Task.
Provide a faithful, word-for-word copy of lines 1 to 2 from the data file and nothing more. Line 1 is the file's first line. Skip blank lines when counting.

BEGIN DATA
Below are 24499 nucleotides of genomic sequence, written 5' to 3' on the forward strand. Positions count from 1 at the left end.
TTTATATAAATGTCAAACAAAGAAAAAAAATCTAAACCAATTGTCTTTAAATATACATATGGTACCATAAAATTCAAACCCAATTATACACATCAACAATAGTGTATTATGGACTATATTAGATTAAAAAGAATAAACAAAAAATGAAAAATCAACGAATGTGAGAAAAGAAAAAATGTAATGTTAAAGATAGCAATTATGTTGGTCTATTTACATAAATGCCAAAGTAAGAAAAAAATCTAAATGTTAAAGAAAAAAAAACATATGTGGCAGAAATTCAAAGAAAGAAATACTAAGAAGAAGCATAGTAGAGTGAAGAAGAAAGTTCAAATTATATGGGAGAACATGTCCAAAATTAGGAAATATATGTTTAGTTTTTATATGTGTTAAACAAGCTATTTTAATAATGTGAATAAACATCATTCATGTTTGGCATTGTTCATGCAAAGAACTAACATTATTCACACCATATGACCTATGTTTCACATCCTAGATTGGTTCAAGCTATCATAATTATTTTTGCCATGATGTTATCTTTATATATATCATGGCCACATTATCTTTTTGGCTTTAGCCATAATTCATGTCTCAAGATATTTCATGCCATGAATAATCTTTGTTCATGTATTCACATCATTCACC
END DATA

Below are 24499 nucleotides of genomic sequence, written 5' to 3' on the forward strand. Positions count from 1 at the left end.
TTTATATAAATGTCAAACAAAGAAAAAAAATCTAAACCAATTGTCTTTAAATATACATATGGTACCATAAAATTCAAACCCAATTATACACATCAACAATAGTGTATTATGGACTATATTAGATTAAAAAGAATAAACAAAAAATGAAAAATCAACGAATGTGAGAAAAGAAAAAATGTAATGTTAAAGATAGCAATTATGTTGGTCTATTTACATAAATGCCAAAGTAAGAAAAAAATCTAAATGTTAAAGAAAAAAAAACATATGTGGCAGAAATTCAAAGAAAGAAATACTAAGAAGAAGCATAGTAGAGTGAAGAAGAAAGTTCAAATTATATGGGAGAACATGTCCAAAATTAGGAAATATATGTTTAGTTTTTATATGTGTTAAACAAGCTATTTTAATAATGTGAATAAACATCATTCATGTTTGGCATTGTTCATGCAAAGAACTAACATTATTCACACCATATGACCTATGTTTCACATCCTAGATTGGTTCAAGCTATCATAATTATTTTTGCCATGATGTTATCTTTATATATATCATGGCCACATTATCTTTTTGGCTTTAGCCATAATTCATGTCTCAAGATATTTCATGCCATGAATAATCTTTGTTCATGTATTCACATCATTCACC